why should one work and the other fail? The general rule of JS is that accessing a missing property returns undefined.

Ultimately, I'd like to have both:

  • irrefutable matching: here, the two phrases above are equivalent, as in the destructuring proposal

  • refutable matching: here, the latter phrase would fail, ideally in a way that can be recovered from efficiently, to guard against interface mismatches and to implement pattern matching with fall through, as in the pattern_matching strawman "switch/match"

One is a syntactic convenience for selection only, the other for selection plus structural tests (actually: behavioral interface tests, see below). Both have their uses.

This suggests having pattern syntax modifiers for indicating refutable or irrefutable matching, and deciding which of the two is likely to be more common (and thus to be the default for patterns without modifiers).

That would also make pattern semantics more uniform, instead of selecting refutable or irrefutable semantics based on context (switch/match or other).

There is a separate question of structural vs behavioral matching. Functional programming fans like me will be tempted to think of the former, but in current JS, only the latter seems to make sense:

  • values can be coerced to objects
  • objects can inherit properties via proto
  • getters are virtual properties
  • proxies can front for objects

So the question is less "how the target is laid out in memory" and more "how the target behaves". I find it useful to remind myself of this difference between JS and other functional languages.

On the other hand, there are strawmen for non-object data structures, such as records. I don't know whether those will

  • tip the balance, so that both structural and behavioral matching will be needed,
  • make the question moot, because we will use records when we mean structural matching and objects when we mean behavioral matching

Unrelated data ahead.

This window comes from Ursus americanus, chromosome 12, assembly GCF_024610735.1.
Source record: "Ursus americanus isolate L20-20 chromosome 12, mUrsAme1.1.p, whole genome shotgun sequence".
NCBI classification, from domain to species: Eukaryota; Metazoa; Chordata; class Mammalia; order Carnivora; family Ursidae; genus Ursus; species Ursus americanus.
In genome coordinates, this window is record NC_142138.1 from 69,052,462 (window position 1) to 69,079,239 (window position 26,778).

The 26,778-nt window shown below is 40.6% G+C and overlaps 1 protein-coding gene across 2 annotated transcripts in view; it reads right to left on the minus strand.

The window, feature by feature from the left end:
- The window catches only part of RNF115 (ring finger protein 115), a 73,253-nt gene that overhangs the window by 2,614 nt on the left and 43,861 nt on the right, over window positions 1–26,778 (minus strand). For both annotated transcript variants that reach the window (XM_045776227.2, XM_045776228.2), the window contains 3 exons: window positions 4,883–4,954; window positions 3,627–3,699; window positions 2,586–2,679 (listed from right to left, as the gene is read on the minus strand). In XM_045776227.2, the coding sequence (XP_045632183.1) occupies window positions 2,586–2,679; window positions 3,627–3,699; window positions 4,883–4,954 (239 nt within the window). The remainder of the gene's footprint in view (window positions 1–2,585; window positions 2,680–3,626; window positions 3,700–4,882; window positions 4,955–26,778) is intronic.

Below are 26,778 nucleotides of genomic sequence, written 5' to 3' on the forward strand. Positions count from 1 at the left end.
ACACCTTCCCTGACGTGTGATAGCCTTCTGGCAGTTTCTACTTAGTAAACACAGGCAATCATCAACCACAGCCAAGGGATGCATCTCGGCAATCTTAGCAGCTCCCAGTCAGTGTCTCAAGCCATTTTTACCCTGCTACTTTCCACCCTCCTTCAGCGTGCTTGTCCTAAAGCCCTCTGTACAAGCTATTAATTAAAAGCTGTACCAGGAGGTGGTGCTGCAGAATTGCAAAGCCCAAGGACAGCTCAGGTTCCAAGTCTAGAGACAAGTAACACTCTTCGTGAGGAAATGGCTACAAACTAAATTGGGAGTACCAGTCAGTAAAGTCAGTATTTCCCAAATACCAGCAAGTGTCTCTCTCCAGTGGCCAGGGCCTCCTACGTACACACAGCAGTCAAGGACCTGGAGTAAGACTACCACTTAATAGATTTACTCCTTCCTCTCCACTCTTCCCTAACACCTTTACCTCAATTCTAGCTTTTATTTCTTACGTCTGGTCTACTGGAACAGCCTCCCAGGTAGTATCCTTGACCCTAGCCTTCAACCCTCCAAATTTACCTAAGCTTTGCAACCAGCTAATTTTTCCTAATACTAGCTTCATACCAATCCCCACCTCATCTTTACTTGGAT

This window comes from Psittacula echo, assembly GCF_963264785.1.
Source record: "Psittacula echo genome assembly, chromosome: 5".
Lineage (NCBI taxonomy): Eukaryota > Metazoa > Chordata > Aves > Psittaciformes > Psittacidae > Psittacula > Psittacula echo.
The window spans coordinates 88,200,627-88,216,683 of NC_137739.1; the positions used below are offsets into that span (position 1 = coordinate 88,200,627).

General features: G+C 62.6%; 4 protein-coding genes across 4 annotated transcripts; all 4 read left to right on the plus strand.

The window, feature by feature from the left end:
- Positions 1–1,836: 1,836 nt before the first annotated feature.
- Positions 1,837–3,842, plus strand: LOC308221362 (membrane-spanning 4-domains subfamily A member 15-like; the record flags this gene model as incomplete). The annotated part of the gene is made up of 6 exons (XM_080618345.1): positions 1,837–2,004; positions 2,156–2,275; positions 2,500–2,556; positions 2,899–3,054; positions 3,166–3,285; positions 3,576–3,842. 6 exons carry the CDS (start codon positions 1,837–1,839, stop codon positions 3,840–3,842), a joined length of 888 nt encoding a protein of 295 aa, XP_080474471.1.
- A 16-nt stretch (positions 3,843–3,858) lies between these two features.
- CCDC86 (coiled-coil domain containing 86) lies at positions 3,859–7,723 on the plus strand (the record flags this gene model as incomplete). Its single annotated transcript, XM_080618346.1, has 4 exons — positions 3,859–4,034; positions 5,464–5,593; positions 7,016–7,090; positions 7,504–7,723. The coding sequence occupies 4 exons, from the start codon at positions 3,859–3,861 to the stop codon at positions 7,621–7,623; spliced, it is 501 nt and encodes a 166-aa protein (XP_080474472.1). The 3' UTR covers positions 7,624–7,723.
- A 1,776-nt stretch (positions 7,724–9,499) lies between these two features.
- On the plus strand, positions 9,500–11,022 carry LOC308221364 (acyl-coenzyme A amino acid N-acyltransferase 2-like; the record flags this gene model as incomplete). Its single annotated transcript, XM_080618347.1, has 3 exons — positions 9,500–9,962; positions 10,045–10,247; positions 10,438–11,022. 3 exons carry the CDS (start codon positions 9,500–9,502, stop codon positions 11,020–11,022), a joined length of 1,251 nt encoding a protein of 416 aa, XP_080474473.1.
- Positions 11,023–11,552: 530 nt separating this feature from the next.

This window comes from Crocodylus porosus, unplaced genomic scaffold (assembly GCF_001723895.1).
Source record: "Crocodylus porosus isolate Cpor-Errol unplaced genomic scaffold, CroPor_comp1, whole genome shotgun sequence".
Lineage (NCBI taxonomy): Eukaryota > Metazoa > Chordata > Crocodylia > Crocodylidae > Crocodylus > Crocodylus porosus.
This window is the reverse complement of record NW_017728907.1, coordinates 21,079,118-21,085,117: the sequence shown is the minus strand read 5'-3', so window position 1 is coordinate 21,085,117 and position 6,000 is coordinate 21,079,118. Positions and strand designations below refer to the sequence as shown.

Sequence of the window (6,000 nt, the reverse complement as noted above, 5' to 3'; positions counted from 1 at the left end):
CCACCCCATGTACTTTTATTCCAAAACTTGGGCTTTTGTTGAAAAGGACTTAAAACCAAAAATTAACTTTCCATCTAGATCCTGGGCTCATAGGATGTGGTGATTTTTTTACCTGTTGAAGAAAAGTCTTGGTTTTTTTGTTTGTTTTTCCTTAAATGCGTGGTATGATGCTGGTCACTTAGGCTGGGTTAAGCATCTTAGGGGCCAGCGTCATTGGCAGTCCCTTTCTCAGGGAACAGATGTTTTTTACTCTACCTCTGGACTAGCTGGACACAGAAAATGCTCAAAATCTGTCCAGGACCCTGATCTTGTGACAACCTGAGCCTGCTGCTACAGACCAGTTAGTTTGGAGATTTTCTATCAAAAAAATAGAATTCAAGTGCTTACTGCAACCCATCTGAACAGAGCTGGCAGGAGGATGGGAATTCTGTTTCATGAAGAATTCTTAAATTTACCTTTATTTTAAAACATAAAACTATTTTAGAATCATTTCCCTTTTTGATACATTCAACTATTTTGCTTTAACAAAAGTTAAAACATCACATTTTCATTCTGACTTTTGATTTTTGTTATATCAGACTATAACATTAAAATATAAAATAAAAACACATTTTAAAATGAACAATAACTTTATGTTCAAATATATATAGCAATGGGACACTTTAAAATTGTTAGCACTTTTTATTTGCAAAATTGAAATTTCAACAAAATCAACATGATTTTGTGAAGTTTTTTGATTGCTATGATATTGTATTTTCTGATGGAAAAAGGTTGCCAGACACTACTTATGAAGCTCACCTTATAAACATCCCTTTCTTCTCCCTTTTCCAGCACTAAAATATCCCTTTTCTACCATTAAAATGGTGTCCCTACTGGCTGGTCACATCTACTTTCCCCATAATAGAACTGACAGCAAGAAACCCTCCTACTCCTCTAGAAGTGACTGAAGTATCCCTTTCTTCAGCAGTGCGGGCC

Since ES cannot easily deprecate functionality, let alone syntax, it would be good to look ahead: how do destructuring and matching relate? what will it mean to destructure records instead of objects? How do functional programming patterns based on structural matching translate to the multi-paradigm language JS, with its behavioral matching?

Claus

# Brendan Eich (6 years ago)

Claus Reinke wrote:

Ultimately, I'd like to have both:

  • irrefutable matching: here, the two phrases above are equivalent, as in the destructuring proposal

  • refutable matching: here, the latter phrase would fail, ideally in a way that can be recovered from efficiently, to guard against interface mismatches and to implement pattern matching with fall through, as in the pattern_matching strawman "switch/match"

One is a syntactic convenience for selection only, the other for selection plus structural tests (actually: behavioral interface tests, see below). Both have their uses.

Agreed.

Also don't get your hopes up for structural as in record types. We can't future-proof against all futures, but we have a dual form to object and array literals in ES6: destructuring. This means making some choices, now, even if in the future we add new forms that make other choices.

This suggests having pattern syntax modifiers for indicating refutable or irrefutable matching, and deciding which of the two is likely to be more common (and thus to be the default for patterns without modifiers).

If there's a modifier-free default, then there's not much case for an explicit modifier. The only future-proofing is to allow a new syntactic form to use a destructuring pattern to do a refutable match. That's what Dave's proposal:

strawman:pattern_matching

was about, but it didn't make ES6 for want of time to fully bake. Still, apart from the catch clause issue, it uses new syntax to imply "refutable, not the default".